> Hi Tiago > > I guess I need to be a little clearer on what I am trying to achieve. > The previous image has 41 possible paths according to the graph tool (using all_paths). > I have now been able to reduce these to 6 by removing all of the edges with a weight of 0.0 (attached png). > > I am setting the flow through each path as the minimum weight encountered on that path. > When I then sum over each path, the total flow should equal to the max flow result. > > When I sum over the six paths obtained, I get a too high result. > Using the rules I just described, the paths 14 add up to the desired result. problem, i.e. sets of paths that collectively exhaust the maximum flow. There is not ready algorithm for this in graphtool, you have to come up with your own. Best, Tiago  Tiago de Paula Peixoto <[hidden email]> _______________________________________________ graphtool mailing list [hidden email] https://lists.skewed.de/mailman/listinfo/graphtool signature.asc (849 bytes) Download Attachment

Tiago de Paula Peixoto <tiago@skewed.de> 
Very well.
Thank you. Best, Alex ________________________________________ From: graphtool [[hidden email]] on behalf of Tiago de Paula Peixoto [[hidden email]] Sent: Friday, March 10, 2017 17:35 To: Main discussion list for the graphtool project Subject: Re: [graphtool] FW: Graphtool: Finding the paths that the maximum flow algorithm produces On 10.03.2017 16:16, Hobé Alex wrote: > Hi Tiago > > I guess I need to be a little clearer on what I am trying to achieve. > The previous image has 41 possible paths according to the graph tool (using all_paths). > I have now been able to reduce these to 6 by removing all of the edges with a weight of 0.0 (attached png). > > I am setting the flow through each path as the minimum weight encountered on that path. > When I then sum over each path, the total flow should equal to the max flow result. > > When I sum over the six paths obtained, I get a too high result. > Using the rules I just described, the paths 14 add up to the desired result. What you want seems to be the solution of a constrained optimization problem, i.e. sets of paths that collectively exhaust the maximum flow. There is not ready algorithm for this in graphtool, you have to come up with your own. Best, Tiago  Tiago de Paula Peixoto <[hidden email]> _______________________________________________ graphtool mailing list [hidden email] https://lists.skewed.de/mailman/listinfo/graphtool 
Hi, Alex!
I encountered the same problem as you described in this issue. Generally, I would like to list all the integer flows in a singlesourcesingle target maximal flow problem. According to the integer max flow theorem, I think the search should be polynomial. Nonetheless, I am not sure how to do it using graphtool although it is fast and efficient. Could you please share some intuitive ideas to ? I am very appreciate your kindness. Best, Percy.  Sent from: http://maindiscussionlistforthegraphtoolproject.982480.n3.nabble.com/ _______________________________________________ graphtool mailing list [hidden email] https://lists.skewed.de/mailman/listinfo/graphtool 
Hi Percy
Could you give me a reference on the polynomial nature of this problem? The way I understand maxflow problems, what you are asking for does not have a unique solution. The amount of flow will always be the same, but how much flow is found on which edges differs between algorithms. The obtained list of integer flows will therefore differ depending on how you obtained the total flow solution and how you extract the integer flows from it. The solution of the problem I described is described in my submitted paper: https://www.researchgate.net/publication/322714014_Estimating_Flow_Rates_through_Fracture_Networks_using_Combinatorial_Optimization Please, let me know if you need further assistance. All the best, Alex ________________________________________ From: graphtool [[hidden email]] on behalf of Percy [[hidden email]] Sent: Tuesday, May 29, 2018 9:22 To: [hidden email] Subject: Re: [graphtool] FW: Graphtool: Finding the paths that the maximum flow algorithm produces Hi, Alex! I encountered the same problem as you described in this issue. Generally, I would like to list all the integer flows in a singlesourcesingle target maximal flow problem. According to the integer max flow theorem, I think the search should be polynomial. Nonetheless, I am not sure how to do it using graphtool although it is fast and efficient. Could you please share some intuitive ideas to ? I am very appreciate your kindness. Best, Percy.  Sent from: http://maindiscussionlistforthegraphtoolproject.982480.n3.nabble.com/ _______________________________________________ graphtool mailing list [hidden email] https://lists.skewed.de/mailman/listinfo/graphtool _______________________________________________ graphtool mailing list [hidden email] https://lists.skewed.de/mailman/listinfo/graphtool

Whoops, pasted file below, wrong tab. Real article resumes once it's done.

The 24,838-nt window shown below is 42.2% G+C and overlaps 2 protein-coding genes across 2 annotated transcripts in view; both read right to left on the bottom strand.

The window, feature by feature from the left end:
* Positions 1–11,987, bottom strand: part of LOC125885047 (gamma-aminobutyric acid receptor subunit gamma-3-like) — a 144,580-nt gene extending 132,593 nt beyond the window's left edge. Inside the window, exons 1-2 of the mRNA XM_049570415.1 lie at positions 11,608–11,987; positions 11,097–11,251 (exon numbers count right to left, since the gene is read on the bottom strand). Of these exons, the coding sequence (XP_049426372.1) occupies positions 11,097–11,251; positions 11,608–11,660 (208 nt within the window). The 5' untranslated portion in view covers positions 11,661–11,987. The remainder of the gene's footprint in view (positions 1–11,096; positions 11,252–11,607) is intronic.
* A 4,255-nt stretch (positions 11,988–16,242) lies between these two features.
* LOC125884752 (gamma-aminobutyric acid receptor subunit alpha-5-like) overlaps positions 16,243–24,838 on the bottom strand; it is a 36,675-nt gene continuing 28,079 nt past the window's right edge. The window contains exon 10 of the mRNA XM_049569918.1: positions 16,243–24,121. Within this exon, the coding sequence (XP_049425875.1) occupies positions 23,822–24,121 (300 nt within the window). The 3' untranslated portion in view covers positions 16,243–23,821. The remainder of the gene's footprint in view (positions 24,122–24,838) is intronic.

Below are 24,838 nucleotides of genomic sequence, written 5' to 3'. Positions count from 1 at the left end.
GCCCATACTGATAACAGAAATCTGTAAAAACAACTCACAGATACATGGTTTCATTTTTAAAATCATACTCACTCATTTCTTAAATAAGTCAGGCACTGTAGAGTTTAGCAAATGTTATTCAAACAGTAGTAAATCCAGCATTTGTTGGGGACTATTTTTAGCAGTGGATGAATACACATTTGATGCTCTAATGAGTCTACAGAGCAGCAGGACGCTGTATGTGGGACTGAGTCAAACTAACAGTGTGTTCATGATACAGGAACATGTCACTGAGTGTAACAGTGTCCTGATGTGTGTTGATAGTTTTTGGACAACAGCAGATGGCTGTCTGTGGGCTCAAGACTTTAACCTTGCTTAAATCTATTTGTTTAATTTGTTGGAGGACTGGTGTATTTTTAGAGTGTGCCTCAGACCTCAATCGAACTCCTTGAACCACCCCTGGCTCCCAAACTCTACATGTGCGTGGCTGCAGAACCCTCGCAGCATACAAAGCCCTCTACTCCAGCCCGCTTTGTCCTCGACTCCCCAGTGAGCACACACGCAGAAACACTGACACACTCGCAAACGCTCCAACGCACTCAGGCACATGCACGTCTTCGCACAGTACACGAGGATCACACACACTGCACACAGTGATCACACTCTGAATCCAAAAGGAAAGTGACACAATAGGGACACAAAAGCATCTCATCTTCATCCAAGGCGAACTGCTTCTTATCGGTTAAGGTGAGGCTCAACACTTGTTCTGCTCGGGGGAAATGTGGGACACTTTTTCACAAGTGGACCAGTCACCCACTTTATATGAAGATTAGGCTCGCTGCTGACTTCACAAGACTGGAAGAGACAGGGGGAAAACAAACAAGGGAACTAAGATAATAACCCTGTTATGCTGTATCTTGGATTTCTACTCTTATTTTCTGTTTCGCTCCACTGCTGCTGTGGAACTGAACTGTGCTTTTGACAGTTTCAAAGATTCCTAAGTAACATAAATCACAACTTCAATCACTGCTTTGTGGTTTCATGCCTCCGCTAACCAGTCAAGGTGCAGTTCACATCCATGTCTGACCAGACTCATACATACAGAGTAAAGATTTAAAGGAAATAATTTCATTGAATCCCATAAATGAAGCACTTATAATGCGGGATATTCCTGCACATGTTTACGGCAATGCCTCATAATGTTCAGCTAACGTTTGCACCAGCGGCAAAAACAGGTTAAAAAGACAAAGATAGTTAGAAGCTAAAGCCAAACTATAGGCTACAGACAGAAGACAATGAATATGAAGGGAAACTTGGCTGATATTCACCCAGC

Hi Alex,
Sorry for the delay. I forgot to check the discussion list. The main references are theorem 2.24 in Jon Kleinberg's Ph.D thesis, Approximation Algorithms for Disjoint Path Problems, and Chapter 12, Approximation algorithms by Vijay Vazirani. Before briefly answering your question, I think it is necessary to make something more specific. Consider a directional graph G = (N,E) and a sourcetermination pair (s, t) with demand p. Each link e in E attaches a parameter referred to bandwidth B_e. We refer a flow as a sequence of links each of which receives a flow. The total flow over an edge cannot exceed its bandwidth. If the bandwidths are positive integers, we have the following interesting integral version of maxflow min cut theorem. The maxflow is fractionally realizable if and only if it is realizable by p flow paths each carrying one unit of flow. In the simplest case I have ever known, these flow paths can be constructed using augmenting paths （FordFulkerson Algorithm） each carrying just one unit flow originated from source s. Its time complexity is O(Np). Best, Percy  Sent from: http://maindiscussionlistforthegraphtoolproject.982480.n3.nabble.com/ _______________________________________________ graphtool mailing list [hidden email] https://lists.skewed.de/mailman/listinfo/graphtool